3. Most of the aforementioned uniformed service personnel were corrections officers en route to evacuate a prison threatened by the fire. Due to the nature of the situation, the evacuation of a prison is not a straightforward operation like the evacuation of a school. It is, of course, very tempting to think that the prison should be allowed to burn with the inmates inside. But some of the inmates do actually get rehabilitated, and someone who is sentenced to, for example, 4 or 5 years should not receive the death penalty. It would have been highly irresponsible to not try to evacuate the prison. The corrections officers who died in the attempt died no less honorably than the New York City firefighters who died trying to rescue people from the World Trade Center.

4. As of this writing, the latest casualty was Haifa Police Chief Ahuva Tomer, the highest ranking policewoman in Israel. All of the feminazis are now in quite a predicament because Ahuva was an accomplished woman with a family who rose to the top of a decidedly male organization. And her attitude was, "I don’t feel like I’m special. I do function in a predominantly male society, but I am an equal among equals and I try to be the best I can. But women need to understand that this is not just a question of equality of opportunity, but also equality of responsibility."

So Ahuva has said a word that is anathema to the feminazis: "Responsibility."

5. Also feeling at least some very small degree of discomfort are the insular religious rabbinical figures and their followers. Ahuva is now being glorified for going off the baby-making Hausfrau track, and she died a heroine trying to rescue other Jews. It is people like that who maintain the safety of these rabbis and their students as they study in their yeshivas. Don't get me wrong -- I do believe that yeshiva learning is vital to the survival of the Jewish people (and, for about a year, I did put my hard-earned money where my mouth is when my own son learned in a yeshiva in Israel on my dime.). But such yeshiva learning is possible because there are men -- and women -- who place themselves in harm's way. Freedom is not free!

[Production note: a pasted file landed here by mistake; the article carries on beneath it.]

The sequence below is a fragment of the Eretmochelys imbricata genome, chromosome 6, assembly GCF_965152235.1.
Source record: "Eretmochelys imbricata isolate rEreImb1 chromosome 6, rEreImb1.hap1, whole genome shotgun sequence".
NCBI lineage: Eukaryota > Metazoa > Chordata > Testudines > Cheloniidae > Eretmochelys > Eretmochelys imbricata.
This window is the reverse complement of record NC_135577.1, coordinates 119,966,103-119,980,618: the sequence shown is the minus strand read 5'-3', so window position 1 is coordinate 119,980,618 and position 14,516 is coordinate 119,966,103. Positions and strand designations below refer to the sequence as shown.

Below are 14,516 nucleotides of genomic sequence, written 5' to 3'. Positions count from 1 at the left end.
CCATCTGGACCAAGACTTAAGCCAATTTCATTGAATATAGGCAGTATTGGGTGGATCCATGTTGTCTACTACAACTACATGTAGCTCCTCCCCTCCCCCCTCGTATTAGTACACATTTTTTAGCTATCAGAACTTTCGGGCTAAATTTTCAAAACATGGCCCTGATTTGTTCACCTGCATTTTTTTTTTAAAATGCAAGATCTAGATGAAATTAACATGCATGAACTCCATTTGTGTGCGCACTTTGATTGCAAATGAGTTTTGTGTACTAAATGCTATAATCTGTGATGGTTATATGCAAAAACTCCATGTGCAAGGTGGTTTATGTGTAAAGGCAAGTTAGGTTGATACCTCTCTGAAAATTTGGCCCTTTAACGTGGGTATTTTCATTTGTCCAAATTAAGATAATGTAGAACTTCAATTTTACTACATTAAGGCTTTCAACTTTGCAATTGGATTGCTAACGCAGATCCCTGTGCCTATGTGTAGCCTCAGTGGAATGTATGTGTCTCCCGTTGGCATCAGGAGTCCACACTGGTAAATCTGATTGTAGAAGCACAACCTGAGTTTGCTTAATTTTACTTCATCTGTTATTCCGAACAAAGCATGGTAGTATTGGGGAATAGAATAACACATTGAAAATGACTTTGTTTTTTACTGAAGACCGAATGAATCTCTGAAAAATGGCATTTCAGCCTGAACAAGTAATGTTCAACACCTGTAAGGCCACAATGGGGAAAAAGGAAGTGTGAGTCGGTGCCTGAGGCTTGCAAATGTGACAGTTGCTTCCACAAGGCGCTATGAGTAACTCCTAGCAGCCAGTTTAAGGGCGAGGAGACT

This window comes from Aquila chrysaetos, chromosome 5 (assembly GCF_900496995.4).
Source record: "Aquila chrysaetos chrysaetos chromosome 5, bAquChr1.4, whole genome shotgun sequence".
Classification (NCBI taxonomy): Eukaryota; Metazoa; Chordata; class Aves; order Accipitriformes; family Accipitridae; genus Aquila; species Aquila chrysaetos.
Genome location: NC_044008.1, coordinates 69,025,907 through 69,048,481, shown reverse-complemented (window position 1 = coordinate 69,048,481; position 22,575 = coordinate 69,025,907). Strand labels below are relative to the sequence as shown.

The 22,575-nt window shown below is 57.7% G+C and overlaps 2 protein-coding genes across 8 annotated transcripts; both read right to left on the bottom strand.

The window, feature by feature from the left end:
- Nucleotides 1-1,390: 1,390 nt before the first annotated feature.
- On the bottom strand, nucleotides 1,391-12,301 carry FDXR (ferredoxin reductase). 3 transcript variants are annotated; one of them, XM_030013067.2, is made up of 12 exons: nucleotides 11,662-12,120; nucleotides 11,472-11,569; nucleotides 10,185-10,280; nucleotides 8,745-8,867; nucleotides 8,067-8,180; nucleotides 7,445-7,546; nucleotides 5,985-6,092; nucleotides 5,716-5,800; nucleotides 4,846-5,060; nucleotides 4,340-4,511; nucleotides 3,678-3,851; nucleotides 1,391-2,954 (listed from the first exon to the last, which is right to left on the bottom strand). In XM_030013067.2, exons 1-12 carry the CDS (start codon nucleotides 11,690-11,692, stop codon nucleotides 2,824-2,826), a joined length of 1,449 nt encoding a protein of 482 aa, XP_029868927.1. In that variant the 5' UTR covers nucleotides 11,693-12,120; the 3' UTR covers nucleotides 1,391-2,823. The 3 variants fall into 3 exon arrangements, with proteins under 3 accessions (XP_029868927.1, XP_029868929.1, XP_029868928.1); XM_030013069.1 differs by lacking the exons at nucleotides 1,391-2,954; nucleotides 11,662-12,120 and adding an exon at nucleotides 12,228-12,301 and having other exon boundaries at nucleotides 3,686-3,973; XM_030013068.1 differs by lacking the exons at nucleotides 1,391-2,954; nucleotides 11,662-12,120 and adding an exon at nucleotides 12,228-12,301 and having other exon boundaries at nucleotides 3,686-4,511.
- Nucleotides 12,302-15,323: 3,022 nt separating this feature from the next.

And, I am wondering how newspapers such as Hamodia or Yated Ne'eman, whose orientation is by and large with the rabbinical establishment, will spin the Ahuva story. I expect to learn in the next week or two when the Hamodia and Yated Ne'eman I read make their way through the usual pipeline to me.

6. I have long viewed Israel's Prime Minister Netanyahu with a certain degree of chariness. Though he is not totally ineffectual, he has long been too soft upon the enemies of the Jewish people, and too quick to knuckle under to pressure. It must be remembered that his political career stands upon the dead body of his brother, Yonatan Netanyahu, the fallen hero of the Entebbe Rescue on 4 July 1976. The aforementioned Wikileaks scandal has shown Netanyahu to be even more of a wimpy capitulationist than most had pegged him for. If there is one thing that has come out of this forest fire fiasco, it is a demonstration to the world that Yoni Netanyahu was not the last Israeli who had any beitzim, and that there are more brave and valiant Israelis where the fallen heroes came from. If I were Benjamin Netanyahu, I would be quite concerned over this last matter even as I would welcome it.